Today’s international fine art market annually accounts for billions of dollars in revenue, millions of jobs, and boasts consumers who are among the world’s wealthiest and most influential individuals. Outside of the financial impact of the industry, the fine art market is unique in that it provides value for consumers on multiple levels: social, financial, and aesthetic. Despite the complexity and enormity of the fine art market, limited research has been conducted related to consumer behaviour within it. What motivates individuals to buy fine art? How do affect tags embedded in paintings influence buyer behaviour? And how do consumers evaluate art once purchased? Two essays are presented around consumer behaviour in the fine art market. These papers build theory and extend the literature about consumer motivations in the purchase and sale of fine art, how negative affect tags influence buyer behaviour, and how intimacy can be created between consumers of fine art and the creators of it. In essay one, twenty-seven interviews were conducted with art consumers and dealers from around the globe. These interviews were analyzed inductively and coded for themes and patterns. From these interviews themes of consumer-creator connectedness, generational gifting, consumer-product connectedness, and self-concepts emerged. Stereotypes of downtrodden, even depressed artists are pervasive in society. Much of behavioural research has focused on an individual’s desire to avoid negativity, and yet there exists a paradox whereby individuals seem to seek out art laden with negative tags (such as depression of an artist, or the sadness of the subject matter). Consumers even seem to appraise artwork with negative tags as more valuable. This paradox is examined in essay two, which proposes a theory that negative affect tags (versus positive) increase consumer evaluation of fine art and that this relationship is mediated by the intimacy the consumer feels with the creator of the painting. Three experiments and one field study were conducted to examine these phenomena.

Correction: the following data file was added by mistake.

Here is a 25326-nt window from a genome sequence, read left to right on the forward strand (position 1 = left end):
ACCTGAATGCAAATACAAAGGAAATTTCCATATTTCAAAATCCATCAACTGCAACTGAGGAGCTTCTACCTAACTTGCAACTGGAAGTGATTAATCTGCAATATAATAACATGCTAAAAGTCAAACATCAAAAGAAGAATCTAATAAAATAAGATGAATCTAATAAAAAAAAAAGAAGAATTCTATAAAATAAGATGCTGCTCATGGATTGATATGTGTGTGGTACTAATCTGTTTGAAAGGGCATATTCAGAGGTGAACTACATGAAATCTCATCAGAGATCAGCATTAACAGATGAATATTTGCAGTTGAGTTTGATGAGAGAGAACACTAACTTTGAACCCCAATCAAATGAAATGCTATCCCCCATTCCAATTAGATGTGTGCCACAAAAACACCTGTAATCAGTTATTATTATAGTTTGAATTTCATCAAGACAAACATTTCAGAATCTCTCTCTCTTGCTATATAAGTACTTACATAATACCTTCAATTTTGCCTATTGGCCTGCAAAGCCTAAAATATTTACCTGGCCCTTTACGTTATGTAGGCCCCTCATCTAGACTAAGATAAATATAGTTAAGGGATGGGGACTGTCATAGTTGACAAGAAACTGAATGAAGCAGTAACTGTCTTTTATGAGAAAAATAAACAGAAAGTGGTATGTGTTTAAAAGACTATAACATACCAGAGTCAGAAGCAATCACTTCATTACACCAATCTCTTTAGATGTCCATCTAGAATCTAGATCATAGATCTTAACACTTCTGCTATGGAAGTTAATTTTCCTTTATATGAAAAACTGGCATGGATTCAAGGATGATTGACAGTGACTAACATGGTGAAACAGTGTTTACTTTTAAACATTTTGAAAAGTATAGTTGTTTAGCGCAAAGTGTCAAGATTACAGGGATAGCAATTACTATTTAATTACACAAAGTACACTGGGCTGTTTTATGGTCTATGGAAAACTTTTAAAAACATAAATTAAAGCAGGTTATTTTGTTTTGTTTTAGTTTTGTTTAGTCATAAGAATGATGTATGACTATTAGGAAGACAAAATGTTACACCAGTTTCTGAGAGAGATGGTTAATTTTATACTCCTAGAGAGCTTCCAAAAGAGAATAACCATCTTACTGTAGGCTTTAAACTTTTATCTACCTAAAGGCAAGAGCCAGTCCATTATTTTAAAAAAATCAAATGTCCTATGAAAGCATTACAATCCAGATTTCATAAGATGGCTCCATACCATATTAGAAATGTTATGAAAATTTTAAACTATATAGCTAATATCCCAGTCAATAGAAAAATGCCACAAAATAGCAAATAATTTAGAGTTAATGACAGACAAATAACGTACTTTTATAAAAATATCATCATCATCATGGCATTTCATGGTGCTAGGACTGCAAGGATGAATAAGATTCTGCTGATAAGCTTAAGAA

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Thesis advisor: Pitt, Leyland
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